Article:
This is interesting, as there's nothing about RAW which means it hasn't been forged. It's just a different way of storing the same info, nothing more.

With enough care, you can forge anything (although I think it would be considerably more difficult to forge a couple of minutes of video, and forge the soundtrack to include the driver's voice).

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Re: What camera?

Postby simonineaston » 6 May 2010, 4:52pm

For those of you with time on your hands, here's a great read... :?

http://www.parliament.the-stationery-of ... st0501.htm
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[XAP]Bob
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Re: What camera?

Postby [XAP]Bob » 6 May 2010, 5:21pm

simonineaston wrote:For those of you with time on your hands, here's a great read... :?

http://www.parliament.the-stationery-of ... st0501.htm



Time - lots of it....
The current law on the use of images as evidence

2.14 Although there is no legislation which expressly covers digital images used as evidence, nor any reported cases in which the fact that an image was collected in digital form was at issue (Crown Prosecution Service p 167) there is a substantial body of the law of evidence which deals with the problems arising from technological recordings. This body of law will equally apply to digital images. Indeed, witnesses including the Senior Counsel from IBM (Q 263) and solicitors from Bird & Bird (Q 78) regarded the differences between digital images and other evidence as being one of "degree rather than of fundamental kind" (Q 78).
Special requirements for admissibility

2.15 The rules of evidence of common law jurisdictions normally exclude from evidence certain types of document. The most unreliable kind of evidence, under these rules, is 'hearsay', which is not admissible as evidence unless it falls within one of the numerous exceptions to the rule. By contrast, information captured by a recording device, with no human intervention, is not normally hearsay and can be admitted in evidence. Video and image recordings are not therefore excluded as hearsay.

2.16 In civil litigation, there are no prior requirements which must be met before a document (which would include a digital image) can be admitted in evidence. Section 1 of the Civil Evidence Act 1995 abolishes the hearsay rule for civil proceedings, and Section 8 provides that where a statement in a document is admissible, it may be proved by producing a copy of the document (even if the original is still in existence) and that the number of removes between a copy and the original is irrelevant (ie it may be an nth generation copy). Furthermore, under Section 9, documents which form part of the records of a business (defined very widely) are automatically admissible and the absence of an entry in those records can be proved by an appropriately signed certificate[12].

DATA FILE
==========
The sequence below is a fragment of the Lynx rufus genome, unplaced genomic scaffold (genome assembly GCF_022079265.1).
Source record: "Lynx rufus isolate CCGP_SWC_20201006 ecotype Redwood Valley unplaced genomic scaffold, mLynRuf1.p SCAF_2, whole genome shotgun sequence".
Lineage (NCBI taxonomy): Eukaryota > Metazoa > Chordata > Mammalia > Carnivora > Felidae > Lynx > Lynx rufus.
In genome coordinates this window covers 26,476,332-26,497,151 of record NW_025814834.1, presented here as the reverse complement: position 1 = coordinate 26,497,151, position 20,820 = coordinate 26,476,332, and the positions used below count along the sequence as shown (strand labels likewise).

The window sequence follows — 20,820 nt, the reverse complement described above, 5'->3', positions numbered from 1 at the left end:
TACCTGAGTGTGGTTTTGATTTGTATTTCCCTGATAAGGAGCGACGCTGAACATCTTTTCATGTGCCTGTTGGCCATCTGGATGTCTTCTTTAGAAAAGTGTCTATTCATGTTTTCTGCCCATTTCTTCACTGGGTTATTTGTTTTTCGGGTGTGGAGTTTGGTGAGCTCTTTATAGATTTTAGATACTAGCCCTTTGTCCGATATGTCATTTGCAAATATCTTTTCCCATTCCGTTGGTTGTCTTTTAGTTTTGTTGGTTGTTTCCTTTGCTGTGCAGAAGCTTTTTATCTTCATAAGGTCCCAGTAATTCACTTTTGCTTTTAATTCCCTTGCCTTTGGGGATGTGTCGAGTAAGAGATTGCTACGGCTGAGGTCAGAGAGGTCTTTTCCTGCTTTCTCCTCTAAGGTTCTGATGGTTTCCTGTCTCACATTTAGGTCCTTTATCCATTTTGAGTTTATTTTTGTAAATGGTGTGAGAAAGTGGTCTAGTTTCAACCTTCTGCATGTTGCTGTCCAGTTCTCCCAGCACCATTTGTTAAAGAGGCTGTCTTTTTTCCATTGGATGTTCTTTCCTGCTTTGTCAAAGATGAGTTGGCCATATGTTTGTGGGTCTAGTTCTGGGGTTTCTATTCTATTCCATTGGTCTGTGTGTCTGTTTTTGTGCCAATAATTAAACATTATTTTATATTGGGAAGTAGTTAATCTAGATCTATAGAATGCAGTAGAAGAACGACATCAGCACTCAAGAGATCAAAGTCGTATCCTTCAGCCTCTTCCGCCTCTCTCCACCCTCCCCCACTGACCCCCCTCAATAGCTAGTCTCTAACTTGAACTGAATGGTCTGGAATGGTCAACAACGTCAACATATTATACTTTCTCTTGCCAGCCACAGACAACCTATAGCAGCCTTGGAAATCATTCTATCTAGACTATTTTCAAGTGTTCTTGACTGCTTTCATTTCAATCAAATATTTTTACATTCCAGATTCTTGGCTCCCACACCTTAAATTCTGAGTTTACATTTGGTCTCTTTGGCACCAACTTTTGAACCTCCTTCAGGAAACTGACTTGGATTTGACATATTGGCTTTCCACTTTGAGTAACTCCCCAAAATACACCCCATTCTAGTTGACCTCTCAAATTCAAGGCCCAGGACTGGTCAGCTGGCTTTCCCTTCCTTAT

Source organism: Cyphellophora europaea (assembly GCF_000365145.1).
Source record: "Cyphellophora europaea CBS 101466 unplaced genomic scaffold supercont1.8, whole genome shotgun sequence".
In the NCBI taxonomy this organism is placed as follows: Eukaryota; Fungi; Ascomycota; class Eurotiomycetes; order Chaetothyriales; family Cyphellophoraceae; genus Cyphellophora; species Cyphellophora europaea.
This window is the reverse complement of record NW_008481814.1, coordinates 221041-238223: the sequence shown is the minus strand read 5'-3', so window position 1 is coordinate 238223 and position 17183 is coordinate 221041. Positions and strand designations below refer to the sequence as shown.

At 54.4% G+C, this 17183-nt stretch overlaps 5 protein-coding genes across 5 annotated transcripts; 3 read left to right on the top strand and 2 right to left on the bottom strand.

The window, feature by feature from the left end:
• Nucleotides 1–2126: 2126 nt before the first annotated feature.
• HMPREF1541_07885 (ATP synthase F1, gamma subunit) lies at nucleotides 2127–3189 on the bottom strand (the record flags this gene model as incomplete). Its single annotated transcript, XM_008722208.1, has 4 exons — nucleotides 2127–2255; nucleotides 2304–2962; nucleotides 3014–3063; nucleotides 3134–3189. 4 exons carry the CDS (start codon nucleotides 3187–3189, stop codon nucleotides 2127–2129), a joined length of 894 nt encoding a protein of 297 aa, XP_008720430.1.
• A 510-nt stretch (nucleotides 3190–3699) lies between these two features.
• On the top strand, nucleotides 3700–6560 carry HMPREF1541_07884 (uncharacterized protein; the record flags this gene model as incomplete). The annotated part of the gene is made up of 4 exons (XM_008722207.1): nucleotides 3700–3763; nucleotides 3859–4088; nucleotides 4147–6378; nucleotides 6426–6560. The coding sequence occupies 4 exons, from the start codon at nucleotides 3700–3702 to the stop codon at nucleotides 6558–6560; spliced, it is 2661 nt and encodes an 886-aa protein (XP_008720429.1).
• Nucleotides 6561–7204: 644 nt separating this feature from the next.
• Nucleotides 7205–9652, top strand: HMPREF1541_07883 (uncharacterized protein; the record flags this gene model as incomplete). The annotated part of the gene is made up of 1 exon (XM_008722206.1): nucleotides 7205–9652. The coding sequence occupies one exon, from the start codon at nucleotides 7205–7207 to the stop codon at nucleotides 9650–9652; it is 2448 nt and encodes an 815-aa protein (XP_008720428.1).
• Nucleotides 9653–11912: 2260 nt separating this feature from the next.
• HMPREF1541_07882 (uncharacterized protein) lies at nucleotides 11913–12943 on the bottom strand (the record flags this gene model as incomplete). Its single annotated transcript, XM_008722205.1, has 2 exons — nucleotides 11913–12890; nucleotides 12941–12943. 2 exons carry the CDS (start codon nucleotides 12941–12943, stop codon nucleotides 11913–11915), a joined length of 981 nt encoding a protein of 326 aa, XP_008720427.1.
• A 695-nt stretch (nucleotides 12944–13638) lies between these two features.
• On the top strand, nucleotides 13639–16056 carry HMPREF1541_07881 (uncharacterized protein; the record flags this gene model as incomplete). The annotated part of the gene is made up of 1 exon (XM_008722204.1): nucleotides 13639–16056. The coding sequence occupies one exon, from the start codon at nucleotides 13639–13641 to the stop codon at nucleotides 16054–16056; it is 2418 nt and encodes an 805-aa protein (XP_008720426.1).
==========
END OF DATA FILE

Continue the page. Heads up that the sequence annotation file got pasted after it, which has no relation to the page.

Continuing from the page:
2.17 In criminal cases the position is a little different, as the House of Lords has decided[13] that the provisions of Section 69 of the Police and Criminal Evidence Act 1984 (see Box 3) apply to all computer records, whether they are hearsay or not. This means that in criminal cases, any use of a digital image as evidence must be accompanied by the certificate required under Section 69. This certificate, given by a person responsible for the computer system in question, must state that either the computer system was at all times operating properly, or that any defect in its operation was not such as to affect the accuracy of the record.
Box 3: Police and Criminal Evidence Act 1984 (PACE)
Section 69 of PACE refers to the admissibility of evidence from a computer, and requires assurances about whether the equipment was being used properly and was functioning normally at the time. The implication of Section 69 is that any party relying on computer evidence has to provide oral or written certification of the reliability of the computer, or for each computer if a number have been involved.
Section 69 Evidence from computer records
(1)In any proceedings, a statement in a document produced by a computer shall not be admissible as evidence of any fact stated therein unless it is shown:
(a) that there are no reasonable grounds for believing that the statement is inaccurate because of improper use of the computer;